About Æsa: I’ve been in the SCA for about 13 years. While I love sewing, I also enjoy playing with other skills like archery, knife and axe throwing, fiber arts, basket weaving, herbalism, soap making, pottery and brewing/cooking. I love acquiring skills that a Viking wife would have used in her everyday life. While the sewing aspects of the garments will not be difficult, historical clothing can sometimes present challenges as I am paralyzed. I often have to strike a balance between something that looks as correct as possible while also being comfortable, allowing for medical restrictions and not hindering my wheelchair’s movement.
Her Project: I’m hoping to create an ensemble that would have been worn by the Norse wife of a fairly well-off land owner in 10th century Jorvik. The piece is not based on any single burial find, but takes inspiration from several. The plan is for wool stockings, a linen underdress, a woolen dress and apron with jewelry and a head covering. The goal is to spin and weave a component of the ensemble.
About Aethelwynne: I joined the SCA last February, so I’m still very new! I sew regularly, both for work and for fun, and have been creating historical costumes for about 10 years now. I originally started with Victorian-era costuming, and worked my way back through time to early medieval, which is now my absolute favorite period of history to study. Besides sewing, I also participate in heavy combat and archery with my local group. This project does directly tie in to my persona, a 10th century Anglo-Saxon woman. I think the sewing itself will be easy for me, but the bits I’m hoping to do, specifically the embellishments on the gown and wimple, will definitely be harder as I’m still learning to tablet weave and embroider!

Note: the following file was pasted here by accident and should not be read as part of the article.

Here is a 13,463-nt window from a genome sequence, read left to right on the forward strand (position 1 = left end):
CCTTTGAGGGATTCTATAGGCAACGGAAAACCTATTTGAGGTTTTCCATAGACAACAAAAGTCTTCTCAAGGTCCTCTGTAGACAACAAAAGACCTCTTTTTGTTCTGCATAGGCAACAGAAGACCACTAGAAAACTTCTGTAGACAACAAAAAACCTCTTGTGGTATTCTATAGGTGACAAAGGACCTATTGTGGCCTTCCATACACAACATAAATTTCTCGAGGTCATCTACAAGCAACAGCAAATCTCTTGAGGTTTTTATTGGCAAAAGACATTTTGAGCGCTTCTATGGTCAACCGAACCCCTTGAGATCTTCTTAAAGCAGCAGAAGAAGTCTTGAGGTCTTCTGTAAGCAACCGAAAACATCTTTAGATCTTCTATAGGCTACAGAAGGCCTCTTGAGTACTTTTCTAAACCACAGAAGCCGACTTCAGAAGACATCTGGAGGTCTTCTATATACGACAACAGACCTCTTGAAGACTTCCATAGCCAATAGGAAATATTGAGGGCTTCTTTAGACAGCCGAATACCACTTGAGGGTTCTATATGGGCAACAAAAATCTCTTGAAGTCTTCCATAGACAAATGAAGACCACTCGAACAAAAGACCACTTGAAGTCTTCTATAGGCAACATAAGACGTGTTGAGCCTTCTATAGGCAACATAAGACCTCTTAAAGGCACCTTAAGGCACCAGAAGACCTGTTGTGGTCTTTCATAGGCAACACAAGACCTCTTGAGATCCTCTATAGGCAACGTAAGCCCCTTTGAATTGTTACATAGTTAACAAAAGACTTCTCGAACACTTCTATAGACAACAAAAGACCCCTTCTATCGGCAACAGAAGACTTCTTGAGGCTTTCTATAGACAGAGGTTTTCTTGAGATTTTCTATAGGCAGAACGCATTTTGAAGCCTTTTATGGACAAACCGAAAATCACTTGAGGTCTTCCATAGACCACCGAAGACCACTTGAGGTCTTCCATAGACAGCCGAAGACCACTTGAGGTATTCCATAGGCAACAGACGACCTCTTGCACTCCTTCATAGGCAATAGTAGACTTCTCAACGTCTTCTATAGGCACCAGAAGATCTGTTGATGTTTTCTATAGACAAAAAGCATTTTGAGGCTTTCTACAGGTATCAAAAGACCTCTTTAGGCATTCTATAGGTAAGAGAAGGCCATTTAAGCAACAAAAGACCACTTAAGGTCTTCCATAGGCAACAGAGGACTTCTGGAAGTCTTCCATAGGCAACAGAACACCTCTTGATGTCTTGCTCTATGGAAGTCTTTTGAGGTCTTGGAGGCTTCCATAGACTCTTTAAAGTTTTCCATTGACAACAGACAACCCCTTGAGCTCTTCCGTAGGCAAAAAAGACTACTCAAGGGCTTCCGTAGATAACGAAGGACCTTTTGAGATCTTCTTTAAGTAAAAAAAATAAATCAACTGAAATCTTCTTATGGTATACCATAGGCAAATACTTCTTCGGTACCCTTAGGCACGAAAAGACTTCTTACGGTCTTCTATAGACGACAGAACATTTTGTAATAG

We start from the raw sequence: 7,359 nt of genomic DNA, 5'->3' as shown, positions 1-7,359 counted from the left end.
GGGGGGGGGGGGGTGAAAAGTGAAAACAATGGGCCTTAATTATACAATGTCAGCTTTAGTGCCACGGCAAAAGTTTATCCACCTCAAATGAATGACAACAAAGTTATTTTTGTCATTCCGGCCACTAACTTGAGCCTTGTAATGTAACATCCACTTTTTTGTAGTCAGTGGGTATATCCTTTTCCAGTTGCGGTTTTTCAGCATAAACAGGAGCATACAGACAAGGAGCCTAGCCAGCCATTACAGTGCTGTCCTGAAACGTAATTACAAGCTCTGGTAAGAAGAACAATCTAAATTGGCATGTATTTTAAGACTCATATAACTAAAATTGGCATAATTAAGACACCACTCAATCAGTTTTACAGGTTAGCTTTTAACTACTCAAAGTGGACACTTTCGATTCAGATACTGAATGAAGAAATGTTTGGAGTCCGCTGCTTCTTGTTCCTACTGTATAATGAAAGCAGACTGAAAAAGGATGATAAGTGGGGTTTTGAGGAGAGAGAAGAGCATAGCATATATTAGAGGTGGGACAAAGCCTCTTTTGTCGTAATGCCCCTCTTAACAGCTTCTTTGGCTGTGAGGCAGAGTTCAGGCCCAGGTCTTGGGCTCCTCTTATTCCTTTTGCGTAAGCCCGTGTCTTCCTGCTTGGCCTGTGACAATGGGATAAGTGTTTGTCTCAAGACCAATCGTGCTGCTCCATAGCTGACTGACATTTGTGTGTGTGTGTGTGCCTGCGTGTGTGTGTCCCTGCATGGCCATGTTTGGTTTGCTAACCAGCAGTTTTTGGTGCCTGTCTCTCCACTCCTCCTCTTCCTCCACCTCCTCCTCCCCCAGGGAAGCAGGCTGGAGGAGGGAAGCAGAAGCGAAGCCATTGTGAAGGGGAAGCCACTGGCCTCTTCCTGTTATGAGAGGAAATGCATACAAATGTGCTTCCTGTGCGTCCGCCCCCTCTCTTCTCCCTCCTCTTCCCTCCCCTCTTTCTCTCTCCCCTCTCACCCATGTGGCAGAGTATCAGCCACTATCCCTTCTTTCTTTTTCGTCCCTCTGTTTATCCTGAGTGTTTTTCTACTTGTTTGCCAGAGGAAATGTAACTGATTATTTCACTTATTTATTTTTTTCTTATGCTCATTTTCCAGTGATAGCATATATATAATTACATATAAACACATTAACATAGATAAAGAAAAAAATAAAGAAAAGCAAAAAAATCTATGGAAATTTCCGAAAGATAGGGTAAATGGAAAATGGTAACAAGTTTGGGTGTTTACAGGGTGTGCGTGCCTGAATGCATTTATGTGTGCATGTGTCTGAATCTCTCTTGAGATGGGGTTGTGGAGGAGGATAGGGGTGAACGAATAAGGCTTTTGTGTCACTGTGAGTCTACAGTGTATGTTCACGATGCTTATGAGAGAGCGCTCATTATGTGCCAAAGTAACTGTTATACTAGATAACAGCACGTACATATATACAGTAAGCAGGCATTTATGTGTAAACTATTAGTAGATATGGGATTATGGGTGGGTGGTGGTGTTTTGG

Her Project: I’m planning on making a late 10th-early 11th century, high status Anglo Saxon women’s outfit. It will consist of a plain linen smock/chemise, a green wool gown with pale yellow silk trim, brown wool cloak, and white decorated veil. Due to the inclusion of silk and the color of the wool, and the planned embellishments on the veil, this outfit could have been worn by royalty, high noble status, or wealthy abbesses/nuns. It isn’t based on one specific illumination, but I have taken different image references from “Dress in Anglo-Saxon England” (drawn from sources such as contemporary religious texts and the Bayeux tapestry) and picked various elements as my inspiration. It won’t include heraldry or awards because I have none yet (joined just before all the covid cancellations). This is an outfit I’ve wanted to make for a while; I have a few normal “everyday” gowns that look nice, but I want something extra special to wear to court or have for big events.
About Aoife: I attended my first event in October ’19. I only got to go to one more before Covid. Sewing is new and intimidating. I learned sewing, weaving, and embroidery just so I could fit in with you all. This project will hopefully be the fancy thing I can wear to court. It will not be easy. I’m already freaking out.
Her Project: I am new to the SCA and am making my kit myself because I can’t afford to buy clothes. I am aiming for pre-Norman Irish Celt because all my friends are Vikings. So, 10th-11th century? I’m not a fancy lady, but I do like to look nice. I’m making a pink underdress (I saw a picture of Mary wearing a pink leine once; Book of Kells, maybe) and a red leine with gold-colored trim out of linen. I will also make a red brat out of a cotton fleece I have, and I’ll try to embroider on it the fox that I hope will one day be on my device. I’ll likely weave some trim for some part of this. For the fourth item, maybe a copper cloak pin?